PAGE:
An external hard drive is a must-have for backing up your work. I always save my files to an external hard drive after I’ve finished working on them.
If you don’t have the budget to accommodate the 3-2-1 method, I would highly recommend at least getting one external hard drive!
This is something you want to spend a little bit of money on. While your cheapest option would be USB flash drives, flash drives won’t have enough storage space to hold a lot of session files.
USB flash drives’ transfer speeds are also very slow, meaning it could take 15 minutes to copy one session file onto them! They can also be pretty unstable and it’s not uncommon for flash drives to get corrupted, requiring a complete re-format.
My recommendation would be to look into a Solid State Drive, with a good amount of storage space (1 TB or so), and that should last you for a long time. SSD’s are very reliable and have pretty fast transfer speeds.
An external drive also works as a great portable storage device if you are producing music in multiple locations. It ensures that no matter where you’re working, you will always have a backup of all your work on that drive.
For your third music backup, I would recommend you go with one of the next two options…
3a. A Second External Hard Drive
I went with this option for my third music backup and got a Solid State Drive that has 10 TB of storage, which was way more than my portable hard drive.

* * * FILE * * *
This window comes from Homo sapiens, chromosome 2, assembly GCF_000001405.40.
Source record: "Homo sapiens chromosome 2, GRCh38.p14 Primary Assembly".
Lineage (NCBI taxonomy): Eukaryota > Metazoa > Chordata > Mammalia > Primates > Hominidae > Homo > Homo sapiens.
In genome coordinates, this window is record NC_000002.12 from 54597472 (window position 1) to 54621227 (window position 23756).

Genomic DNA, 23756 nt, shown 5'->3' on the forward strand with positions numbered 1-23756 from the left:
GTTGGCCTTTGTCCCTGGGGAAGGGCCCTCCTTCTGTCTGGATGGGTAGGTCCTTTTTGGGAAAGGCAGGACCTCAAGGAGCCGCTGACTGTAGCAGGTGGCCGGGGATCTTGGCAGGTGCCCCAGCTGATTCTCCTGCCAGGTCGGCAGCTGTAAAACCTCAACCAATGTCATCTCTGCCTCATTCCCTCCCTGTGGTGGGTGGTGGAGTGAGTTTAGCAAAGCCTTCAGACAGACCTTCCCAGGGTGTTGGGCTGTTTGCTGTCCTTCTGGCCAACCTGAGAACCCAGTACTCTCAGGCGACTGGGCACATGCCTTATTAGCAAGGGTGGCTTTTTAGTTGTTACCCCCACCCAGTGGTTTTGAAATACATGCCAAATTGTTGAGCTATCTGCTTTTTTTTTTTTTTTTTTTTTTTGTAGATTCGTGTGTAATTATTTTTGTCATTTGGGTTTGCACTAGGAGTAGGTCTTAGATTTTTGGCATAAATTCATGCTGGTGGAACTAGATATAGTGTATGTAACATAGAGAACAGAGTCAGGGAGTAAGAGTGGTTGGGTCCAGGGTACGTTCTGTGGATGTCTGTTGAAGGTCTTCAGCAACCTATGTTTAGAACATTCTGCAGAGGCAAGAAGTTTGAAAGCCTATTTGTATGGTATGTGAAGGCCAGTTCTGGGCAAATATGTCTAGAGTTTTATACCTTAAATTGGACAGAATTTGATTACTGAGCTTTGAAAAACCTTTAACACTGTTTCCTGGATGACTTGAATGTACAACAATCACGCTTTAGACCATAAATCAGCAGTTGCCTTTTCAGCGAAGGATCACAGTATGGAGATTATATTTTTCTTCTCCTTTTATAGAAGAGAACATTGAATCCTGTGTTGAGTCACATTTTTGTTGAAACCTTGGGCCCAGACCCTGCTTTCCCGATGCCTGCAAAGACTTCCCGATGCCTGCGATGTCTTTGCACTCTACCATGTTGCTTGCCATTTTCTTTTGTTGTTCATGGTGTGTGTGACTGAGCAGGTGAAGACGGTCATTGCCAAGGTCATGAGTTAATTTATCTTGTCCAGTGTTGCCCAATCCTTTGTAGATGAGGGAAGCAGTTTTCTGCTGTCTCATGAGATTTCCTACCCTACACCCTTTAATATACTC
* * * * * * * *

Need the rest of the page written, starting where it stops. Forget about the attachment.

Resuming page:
I use this one to back up my entire computer through my iMac’s Time Machine application.
This feature essentially saves a copy of all your computer’s files at the exact moment you tell it to create a backup.
This way if something happens to your files, you can restore an earlier version of those files by plugging the hard drive in and going through your backups in the Time Machine app.
The really great thing about this feature is that you can access every backup you’ve made on that drive, so you can pull up any version of your files you have backed up! If you’re using a PC, there is a similar application called Backup that you can use.
Popular services like Dropbox and Google Drive give you a certain amount of storage space for free, but you can pay a subscription to access even more space. Chances are, you will run through the free storage pretty quickly if you are backing up your project files.
The one disadvantage to cloud solutions is that if the company shuts down (or gets hacked), you can lose all the data you stored in their cloud. This is why I would personally recommend going with two external hard drives if it’s at all possible, and then use the free version of a cloud storage service to store only important files if you want an extra backup of them.
As a music producer, it is extremely important that we back up our music as our livelihoods depend on it. Even if music production is just a hobby for you, nothing is more frustrating than losing songs you’ve spent so much time and effort on. If you’re working for a client, they trust that you do not lose their work as well. Doing so can result in financial and legal jeopardy, so don’t risk it.
If you properly implement the 3-2-1 backup method, however, you will never have to worry about that happening! If you invest in your backup devices now, you will thank yourself later.